Cancer patients are at increased risk for venous thromboembolism (VTE), and patients with brain tumors have a VTE risk of up to 30% over the course of the disease. Factors contributing to VTE risk include age ≥60 years, obesity, glioblastoma histology, large tumor size, subtotal resection, leg paresis and treatment with surgery, radiation or chemotherapy.
Coagulation activation occurs in cancer patients via several mechanisms including up-regulation of tumor or microparticle-associated tissue factor (TF) and procoagulant molecules, downregulation of tissue factor pathway inhibitor (TFPI), thrombomodulin (TM), increased plasminogen activator inhibitor (PAI-1), all resulting in increased thrombin generation and a systemic prothrombotic state.
We hypothesized that patients with glioblastoma multiforme (GBM), a high-grade malignant brain tumor, exhibit increased systemic coagulation activation compared to healthy individuals and patients with benign meningiomas. We tested this hypothesis by measuring thrombin generation (TG) as a surrogate marker of systemic coagulation activation in patients with GBM and meningiomas and in age and sex matched healthy controls for comparison.
This study was supported by grants from the Northern New England Clinical Oncology Society and the Neuro-oncology section at Dartmouth-Hitchcock Medical Center. The primary objective was to compare the pre-surgical peak TG in the GBM and healthy control groups. Secondary objectives were to 1) compare pre-surgical peak TG in the meningioma and healthy control groups and 2) compare tumor volumes on MRI with TG in patients with GBM and meningiomas.
Patients with a new GBM or meningioma (W.H.O. grade 1 or 2) for whom a debulking procedure or surgical resection was planned were eligible. Patients with an additional active malignancy, history of idiopathic VTE at any time or provoked VTE within 5 years of entry, current treatment with an anticoagulant for any reason within the last 90 days or a surgical procedure other than a skin biopsy within the previous 30 days were excluded.
After informed consent, 20 mL of blood was collected from subjects in 3.2% sodium citrate tubes prior to surgery. An additional 20 ml of blood was collected from GBM subjects 3 to 6 weeks after surgery. Platelet-poor plasma was prepared by centrifugation and stored at -80°C until analysis. TG was measured in nanomoles (nm) with a calibrated automated thrombogram assay (Thrombinoscope BV, Maastricht, Netherlands) using 1 pM TF and 4 uM phospholipids to trigger coagulation reactions. Statistical analysis was performed using Student's t-test for comparisons between groups.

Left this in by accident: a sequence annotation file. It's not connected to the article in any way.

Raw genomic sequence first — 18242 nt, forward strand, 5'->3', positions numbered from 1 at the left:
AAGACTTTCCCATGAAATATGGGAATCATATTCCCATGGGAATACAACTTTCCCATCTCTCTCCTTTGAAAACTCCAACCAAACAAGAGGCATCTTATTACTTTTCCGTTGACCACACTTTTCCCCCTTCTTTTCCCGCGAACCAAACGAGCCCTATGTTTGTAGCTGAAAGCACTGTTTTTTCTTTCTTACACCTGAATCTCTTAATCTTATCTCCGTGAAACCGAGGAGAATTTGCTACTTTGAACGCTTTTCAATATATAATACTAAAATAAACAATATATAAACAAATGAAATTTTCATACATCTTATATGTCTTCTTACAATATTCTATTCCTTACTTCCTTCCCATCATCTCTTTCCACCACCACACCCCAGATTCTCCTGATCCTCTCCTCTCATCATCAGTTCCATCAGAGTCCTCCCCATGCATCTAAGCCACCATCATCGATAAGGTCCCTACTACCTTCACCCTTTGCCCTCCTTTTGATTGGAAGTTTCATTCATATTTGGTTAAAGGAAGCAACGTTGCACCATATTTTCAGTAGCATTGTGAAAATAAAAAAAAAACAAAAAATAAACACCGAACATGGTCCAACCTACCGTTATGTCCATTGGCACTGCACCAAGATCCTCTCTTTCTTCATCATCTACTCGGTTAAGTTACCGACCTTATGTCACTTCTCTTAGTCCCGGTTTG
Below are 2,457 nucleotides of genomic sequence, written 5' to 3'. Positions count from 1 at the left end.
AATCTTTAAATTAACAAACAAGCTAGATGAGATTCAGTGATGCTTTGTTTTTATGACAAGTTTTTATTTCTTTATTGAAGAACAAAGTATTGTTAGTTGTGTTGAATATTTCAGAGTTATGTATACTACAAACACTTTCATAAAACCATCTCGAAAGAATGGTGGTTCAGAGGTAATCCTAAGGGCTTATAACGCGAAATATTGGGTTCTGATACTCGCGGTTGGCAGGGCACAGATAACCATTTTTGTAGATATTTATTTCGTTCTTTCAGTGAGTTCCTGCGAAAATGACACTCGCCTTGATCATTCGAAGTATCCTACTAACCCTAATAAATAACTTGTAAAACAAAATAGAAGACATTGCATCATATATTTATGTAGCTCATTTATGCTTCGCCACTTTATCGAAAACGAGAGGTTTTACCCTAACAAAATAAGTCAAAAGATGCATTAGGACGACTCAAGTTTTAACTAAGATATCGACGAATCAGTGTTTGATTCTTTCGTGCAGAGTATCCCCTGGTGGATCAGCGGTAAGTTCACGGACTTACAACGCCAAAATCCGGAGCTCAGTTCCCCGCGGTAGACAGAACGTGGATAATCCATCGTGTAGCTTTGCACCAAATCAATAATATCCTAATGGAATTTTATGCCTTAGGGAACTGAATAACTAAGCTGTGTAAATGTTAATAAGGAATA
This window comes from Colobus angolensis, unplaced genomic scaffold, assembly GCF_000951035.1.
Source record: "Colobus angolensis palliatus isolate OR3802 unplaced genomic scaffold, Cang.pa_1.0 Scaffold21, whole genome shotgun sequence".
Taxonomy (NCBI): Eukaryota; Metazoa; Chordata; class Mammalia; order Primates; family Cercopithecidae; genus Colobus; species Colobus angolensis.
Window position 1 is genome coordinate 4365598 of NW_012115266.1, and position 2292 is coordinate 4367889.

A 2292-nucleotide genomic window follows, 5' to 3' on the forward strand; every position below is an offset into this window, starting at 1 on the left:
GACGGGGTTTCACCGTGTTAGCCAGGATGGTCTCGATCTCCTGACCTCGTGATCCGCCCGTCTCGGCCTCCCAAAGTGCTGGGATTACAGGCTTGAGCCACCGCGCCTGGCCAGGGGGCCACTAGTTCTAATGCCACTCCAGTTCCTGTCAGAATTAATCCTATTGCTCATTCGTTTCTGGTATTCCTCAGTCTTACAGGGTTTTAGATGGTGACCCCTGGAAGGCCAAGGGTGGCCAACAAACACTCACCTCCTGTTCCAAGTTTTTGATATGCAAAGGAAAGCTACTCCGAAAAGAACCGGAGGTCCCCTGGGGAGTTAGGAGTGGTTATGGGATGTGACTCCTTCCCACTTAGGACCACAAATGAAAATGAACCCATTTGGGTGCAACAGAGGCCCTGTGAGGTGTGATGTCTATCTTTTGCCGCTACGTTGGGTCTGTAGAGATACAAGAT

All GBM and meningioma subjects had pre-operative MRI scans. The highest resolution available gadolinium-enhanced anatomic scan (MPRAGE, T1-FLAIR, BRAVO, etc) was manually segmented by one of two trained segmenters to label tumor areas, with results reviewed, adjusted, and confirmed by a practicing neuroradiologist. Tumor volumes were then calculated as the number of labeled voxels times voxel volume (0.39-4.64 mm^3).
Fifty-eight patients consented to participate in the study. There were 15 screen failures and of the 43 patients included in the study, 20 had GBM and 23 had meningiomas. Blood from one age and sex-matched healthy blood donor was obtained for each study subject. The mean peak pre-op TG was 290 +/- 53 nm in the GBM cohort and 186 +/- 41 nm in controls; 242 +/- 55 nm in the meningioma cohort and 177 +/- 57 in controls. The p-value was <0.001 for all three pairwise comparisons. Only 9 post-op GBM samples were available for analysis. In this group, the mean pre-op TG was 323 nm +/- 38 nM and 273 nm +/- 47 nM post-op (p < 0.001). Two patients in the GBM group developed VTE with a mean peak TG of 364 nm compared to 290 nm for GBM patients without VTE (P = 0.04). We found no association between tumor volumes and pre-op TG.
Peak TG was significantly higher in patients with GBM than in either patients with meningioma or healthy controls. TG decreased after tumor debulking surgery in GBM patients. Moreover, our results suggest that TG may be a useful marker for systemic coagulation activation in patients with GBM. Though our early results showing increased TG in GBM patients with VTE are provocative, more study is required to determine whether TG can be used to reliably predict VTE risk in this population.
No relevant conflicts of interest to declare.
Asterisk with author names denotes non-ASH members.